We've all been there - the rotting unknown produce at the bottom of the fridge drawer turns into a disgusting sludge. And then there is the guilt that follows the cleanup. How could we waste good food? Why did we buy too much?
With too many people in our city going without good, healthy food, we've made a commitment to curb the waste. It's a work in progress, but here's how we are trying to stop the fridge sludge and hopefully cut the grocery bill.
A little more planning goes a long way
Plan what the menus will be for the week. This is much easier said than done - especially on a Wednesday night after a long day, but it can help make nightly meal planning quicker. With the kids helping with the menu planning, hopefully we'll only buy what we need and the kids will eat the foods they suggested.
The kids can also help write out or illustrate the shopping list (keen preschoolers learning to read and write really enjoy this task).
Make a trek to the farmers market
Now is the time to go to your local markets.
There are more than 25 markets across the city. Visit Toronto Farmers Market Network at www.tfmn.ca for a listing of the ones closest to you. You'll find in-season, local produce at your farmers markets and a few extra bonuses, too. In-season and local means it will taste better and you will likely eat more of what you buy.
You'll meet the farmers who grow your food. You'll find out so much more about how your produce was grown, where the farm is, who picked it and when. You'll get tips on recipes, preparing, cooking and serving those delicious veggies and fruits. You'll also find out what the farmers are harvesting next (which can help you plan out next week's shopping list).
Every week, we see Audrey McDonald from The Greenhouse Eatery, an organic Brampton farm. She always tells us a friendly story of how and when she picked her produce. She prides herself on her work and often presents her leafy greens in lovely bouquets, making them all the more appealing.
The kids have eaten her baby carrots and loved them. It's pretty neat to say "who wants Audrey's carrots?".
We also chat with the crew from Highmark Farms, a small Cookstown family-run farm. Their gang is always happy to help us pick tasty veggies and have, on more than one occasion, slipped something extra in the bag as a kind surprise.
We walked home last week with some surprise garlic scapes and enjoyed them in garlic scape salsa chicken wraps.
Bizjak Farms runs a Local Food Plus (LFP) certified farm in Beamsville, where they grow tree-ripened fruit. We'll snack on their fruit while playing in the playground at the market, and often have to stock up on an extra basket of berries or apples on the way home. It's hard to resist an apple with an enticing name like Red Prince.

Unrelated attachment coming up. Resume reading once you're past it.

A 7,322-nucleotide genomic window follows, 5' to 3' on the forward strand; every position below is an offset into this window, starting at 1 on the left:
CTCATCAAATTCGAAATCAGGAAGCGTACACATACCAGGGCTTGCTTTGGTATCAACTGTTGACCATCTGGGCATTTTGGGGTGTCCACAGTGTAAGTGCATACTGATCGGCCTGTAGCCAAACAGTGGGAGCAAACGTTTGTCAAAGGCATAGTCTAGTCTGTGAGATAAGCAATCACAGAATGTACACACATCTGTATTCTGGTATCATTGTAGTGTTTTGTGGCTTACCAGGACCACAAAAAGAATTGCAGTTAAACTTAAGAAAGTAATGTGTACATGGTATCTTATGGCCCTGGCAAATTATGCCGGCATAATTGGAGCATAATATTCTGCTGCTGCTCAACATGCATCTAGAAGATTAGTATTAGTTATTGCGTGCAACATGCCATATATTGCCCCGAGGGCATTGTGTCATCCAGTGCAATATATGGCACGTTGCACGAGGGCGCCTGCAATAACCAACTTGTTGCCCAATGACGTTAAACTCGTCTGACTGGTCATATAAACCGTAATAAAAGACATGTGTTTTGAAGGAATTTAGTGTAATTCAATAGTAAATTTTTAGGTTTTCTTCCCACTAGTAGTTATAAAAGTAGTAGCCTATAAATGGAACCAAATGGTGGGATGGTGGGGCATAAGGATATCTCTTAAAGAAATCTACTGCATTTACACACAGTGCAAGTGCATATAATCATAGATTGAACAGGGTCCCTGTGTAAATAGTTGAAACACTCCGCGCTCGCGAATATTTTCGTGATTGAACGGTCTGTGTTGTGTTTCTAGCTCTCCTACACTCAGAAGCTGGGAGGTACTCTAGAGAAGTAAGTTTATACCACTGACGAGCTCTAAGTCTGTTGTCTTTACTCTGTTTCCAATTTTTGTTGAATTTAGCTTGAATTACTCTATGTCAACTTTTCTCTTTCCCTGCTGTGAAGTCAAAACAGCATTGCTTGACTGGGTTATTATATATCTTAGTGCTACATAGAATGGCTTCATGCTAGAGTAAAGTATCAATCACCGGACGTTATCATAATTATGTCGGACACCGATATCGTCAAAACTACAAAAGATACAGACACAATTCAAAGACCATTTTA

Hopefully the more connections we make to our food and where it comes from, who grew it and who sold it to us, the more likely we are to eat that food and the less likely we are to waste it.
It goes without saying we'll probably end up buying more than what's on our shopping lists (which could lead to waste), but if we're inspired at the markets with all the beautiful variety, what better way to get cooking? It's not a foolproof plan, but it's a start!
Strawberries and ice cream
This is a perfect way to use those wilting strawberries you wished you'd finished up a few days ago.
Slice up wilting strawberries.
Put strawberries in small pot with a little water and 1â?2 tsp of sugar or honey (you can easily omit the sugar. You can also easily omit this step and simply crush strawberries with a fork. Kids love this task).
Let strawberries reduce for five to 10 minutes).
Serve over ice cream.
Garnish with fresh cut strawberries and mint leaves.
Garlic scape salsa chicken wraps
This garlic scape recipe goes a long way. You don't need much to flavour any dish. Use it to spice up a chicken dish, as a garlic bread alternative, as a pesto sauce for pasta and more. The flavour is strong; you can soften it by adding greens like spinach or kale or by adding more cheese.
• 2 cups spinach or other greens such as kale or chard
• 1/2 cup garlic scapes, chopped
• 1/3 cup of olive oil
• 1/3 cup of grated Parmesan cheese (can also use Asiago, Romano, Piave)
• Salt and freshly ground pepper to taste
Put all ingredients into a food processor and pulse until blended. Add more oil or cheese if necessary. Use a few tablespoons of the mixture on cooked diced chicken. Place chicken and salsa mixture in a whole wheat wrap. Add chopped lettuce, peppers, grated purple cabbage or any other colourful vegetable. Wrap and enjoy. Freeze any leftover salsa in ice cube trays or mini muffin moulds for easy portion sizes.
~ Recipe adapted from LCBO Food and Drink Spring 2012
Moms Liz Lundy and Dee Holmes are teachers dedicated to incorporating food education into their classrooms. The school has an edible school garden and they use it to teach many food-related topics. To hear more about their food escapades in and out of the classroom visit them on Twitter @KidsFoodbook